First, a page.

Damages fuftained in the late war.] After the establishment of the peace in 1783, a number of gentlemen were appointed by the general affembly to eftimate the damage done by the British troops, in the feveral towns which they ravaged. The following is the refult of their enquiries,

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loffes of men not on oath

Amount of loffes, £145,788 15 6 23,217 6 a 9,806 9 2

L. 178,812 10 8

£• 34,867 9 2 2,077 O

L. 6,365 11 8 369 17 7

£.6.735 9 3

Fairfield, (burnt in 1779)

£40,807 2 10

New-Haven, ravaged by Governor Tryon July 1779 £24,893 7 6 Eaft-Haven

do. do.

4,882 16 4

Other loffes not before computed



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474 O 3 586 0 I

£, 30,836 4 2

Amount of the loffes in the whole ftate in money,}. 294,235 16


valued as in 1774

In their affociation at New-York, October 1787. .

Chief Towns.] There are a great number of very pleasant towns, both maritime and inland, in Connecticut. It contains five incorporated towns or cities. Two of thefe, Hartford and New-Haven, are the capitals of the state. The general affembly is holden at the former in May, and at the latter in October, annually.

HARTFORD (City) is fituated at the head of navigation on the weft fide of Connecticut river, about fifty miles from its entrance into the found. Its buildings are a ftate-houfe-two churches for congregationalifts-a diftillery, befides upwards of 300 dwelling-houses, a number of which are handfomely built with brick.

The town is divided by a small river, with high romantic banks. Over this river is a bridge connecting the two divifions of the town. Hartford is advantageously fituated for trade, has a very fine back country, enters largely into the manufacturing business, and is a rich flourishing commercial town.

NEW-HAVEN (city) lies round the head of a bay, which makes up about four miles north from the found. It covers part of a large plain, which is circumfcribed on three fides by high hills or mountains. Two fmall rivers bound the city eaft and weft. The town was originally laid out in fquares of fixty rods. Many of these fquares have been divided by crofs ftreets. Four ftreets run north-weft and fouth-eaft, these are croffed by others at right angles-Near the centre of the city is the public fquare; on and around which are the public buildings, which are a statehoufe, college and chapel, three churches for Congregationalifts, and one for Epifcopalians. Thefe are all handfome and commodious buildings. The college, chapel, state-house, and one of the churches are of brick. The public fquare is encircled with rows of trees, which render it both convenient and delightful. Its beauty, however, is greatly diminished by the burial ground, and feveral of the public buildings, which occupy a confiderable part of it.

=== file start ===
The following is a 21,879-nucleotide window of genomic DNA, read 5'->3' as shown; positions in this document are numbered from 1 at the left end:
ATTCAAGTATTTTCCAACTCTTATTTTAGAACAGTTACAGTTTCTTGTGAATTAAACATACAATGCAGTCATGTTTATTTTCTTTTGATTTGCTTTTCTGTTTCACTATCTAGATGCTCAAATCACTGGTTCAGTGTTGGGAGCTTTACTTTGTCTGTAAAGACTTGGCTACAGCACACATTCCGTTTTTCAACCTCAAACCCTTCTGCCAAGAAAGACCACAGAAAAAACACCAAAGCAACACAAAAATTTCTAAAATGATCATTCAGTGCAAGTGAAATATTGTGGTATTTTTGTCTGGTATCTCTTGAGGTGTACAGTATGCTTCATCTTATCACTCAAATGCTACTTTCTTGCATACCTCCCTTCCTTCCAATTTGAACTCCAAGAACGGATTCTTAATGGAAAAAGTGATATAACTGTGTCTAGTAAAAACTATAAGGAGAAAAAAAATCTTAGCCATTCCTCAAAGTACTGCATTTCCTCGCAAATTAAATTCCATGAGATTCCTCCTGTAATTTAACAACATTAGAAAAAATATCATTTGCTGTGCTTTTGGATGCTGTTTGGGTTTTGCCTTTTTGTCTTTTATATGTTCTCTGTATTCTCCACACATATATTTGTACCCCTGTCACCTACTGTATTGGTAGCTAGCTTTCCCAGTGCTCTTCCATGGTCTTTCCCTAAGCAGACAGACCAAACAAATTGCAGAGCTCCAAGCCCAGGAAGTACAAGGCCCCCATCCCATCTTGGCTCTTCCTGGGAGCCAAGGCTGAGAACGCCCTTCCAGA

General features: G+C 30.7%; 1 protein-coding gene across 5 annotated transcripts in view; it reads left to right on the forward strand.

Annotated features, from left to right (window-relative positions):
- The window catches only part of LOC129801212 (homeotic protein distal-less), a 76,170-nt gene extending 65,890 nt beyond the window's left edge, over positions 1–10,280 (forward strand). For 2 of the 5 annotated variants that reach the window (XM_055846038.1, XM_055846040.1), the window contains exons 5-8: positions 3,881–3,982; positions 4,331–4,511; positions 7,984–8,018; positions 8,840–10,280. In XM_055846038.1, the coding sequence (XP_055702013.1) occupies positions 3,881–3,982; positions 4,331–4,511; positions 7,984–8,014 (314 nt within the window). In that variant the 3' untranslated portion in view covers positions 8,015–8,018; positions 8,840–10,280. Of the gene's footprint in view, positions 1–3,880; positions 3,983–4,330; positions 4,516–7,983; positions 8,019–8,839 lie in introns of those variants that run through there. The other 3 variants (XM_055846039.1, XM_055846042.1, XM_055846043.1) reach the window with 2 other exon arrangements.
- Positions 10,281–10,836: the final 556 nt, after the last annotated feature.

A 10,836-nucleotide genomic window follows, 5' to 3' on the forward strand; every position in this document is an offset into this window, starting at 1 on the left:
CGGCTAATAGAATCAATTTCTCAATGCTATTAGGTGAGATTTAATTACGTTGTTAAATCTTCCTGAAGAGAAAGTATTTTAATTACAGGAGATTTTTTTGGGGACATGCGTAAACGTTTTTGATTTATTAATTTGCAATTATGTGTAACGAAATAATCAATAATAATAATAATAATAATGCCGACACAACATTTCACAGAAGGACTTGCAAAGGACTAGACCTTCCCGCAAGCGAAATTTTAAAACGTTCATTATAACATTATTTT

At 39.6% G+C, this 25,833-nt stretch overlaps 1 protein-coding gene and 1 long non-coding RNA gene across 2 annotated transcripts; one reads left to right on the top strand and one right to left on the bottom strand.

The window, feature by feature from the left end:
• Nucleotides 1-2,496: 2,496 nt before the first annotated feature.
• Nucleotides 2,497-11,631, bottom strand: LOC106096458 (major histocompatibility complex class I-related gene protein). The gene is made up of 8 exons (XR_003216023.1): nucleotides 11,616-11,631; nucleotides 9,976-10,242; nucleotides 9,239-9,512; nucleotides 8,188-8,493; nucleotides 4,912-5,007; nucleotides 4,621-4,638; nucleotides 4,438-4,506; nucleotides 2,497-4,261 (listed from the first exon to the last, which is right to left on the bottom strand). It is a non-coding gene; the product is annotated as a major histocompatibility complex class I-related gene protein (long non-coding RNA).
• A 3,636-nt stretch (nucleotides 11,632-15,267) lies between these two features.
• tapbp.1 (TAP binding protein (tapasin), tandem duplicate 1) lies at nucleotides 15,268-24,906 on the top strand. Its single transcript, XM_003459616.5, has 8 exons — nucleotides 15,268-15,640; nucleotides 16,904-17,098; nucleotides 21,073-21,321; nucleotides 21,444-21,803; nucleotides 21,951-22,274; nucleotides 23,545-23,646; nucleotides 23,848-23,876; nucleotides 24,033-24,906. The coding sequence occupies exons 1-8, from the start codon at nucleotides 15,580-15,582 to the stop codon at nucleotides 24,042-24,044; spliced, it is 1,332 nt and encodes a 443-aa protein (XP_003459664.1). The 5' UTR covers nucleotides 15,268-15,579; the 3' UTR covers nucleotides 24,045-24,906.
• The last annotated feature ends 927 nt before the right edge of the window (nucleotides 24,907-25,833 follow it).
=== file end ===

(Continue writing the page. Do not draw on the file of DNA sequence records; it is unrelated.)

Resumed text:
Many of the ftreets are ornamented with two rows of trees, one on each fide, which give the city a rural appearance. The profpect from the fteeples is greatly variegated, and extremely beautiful. There are about 500 dwelling-houfes in the city, principally of wood, and well built, and fome of them elegant. The treets are fandy, but neat and cleanly. Within the limits of the city, are between 3 and 4000 fouls. About one in feventy die annually; this proves the healthfulness of its climate. Indeed as to pleafantnefs of fituation, and falubrity of air, NewHaven is not exceeded by any city in America. It carries on a confiderable trade with New-York and the Weft-India Islands, and is flourishing *.

NEW-LONDON (city) ftands on the weft fide of the river Thames, near its entrance into the found, in latitude 41° 25'. It has two places for public worship, one for Epifcopalians and one for Congregationalists, and about 300 dwelling-houfes. Its harbour is the best in Connecticut, and as good as any in the United-States; and is defended by fort Trumbull

and *The following account of the number of inhabitants in the city of New

and fort Grifwold, the one in New-London, the other in Groton. A confiderable part of the town was burnt by the infamous Benedict Arnold, in 1781. It has fince been rebuilt.

NORWICH (City) ftands at the head of Thames river, 12 or 14 miles north from New-London. It is a commercial city, has a rich and extenfive back country, and avails itself of its natural advantages at the head of navigation. Its fituation upon a river which affords a great number of convenient feats for mills and water machines of all kinds, render it very eligible in a manufactural view.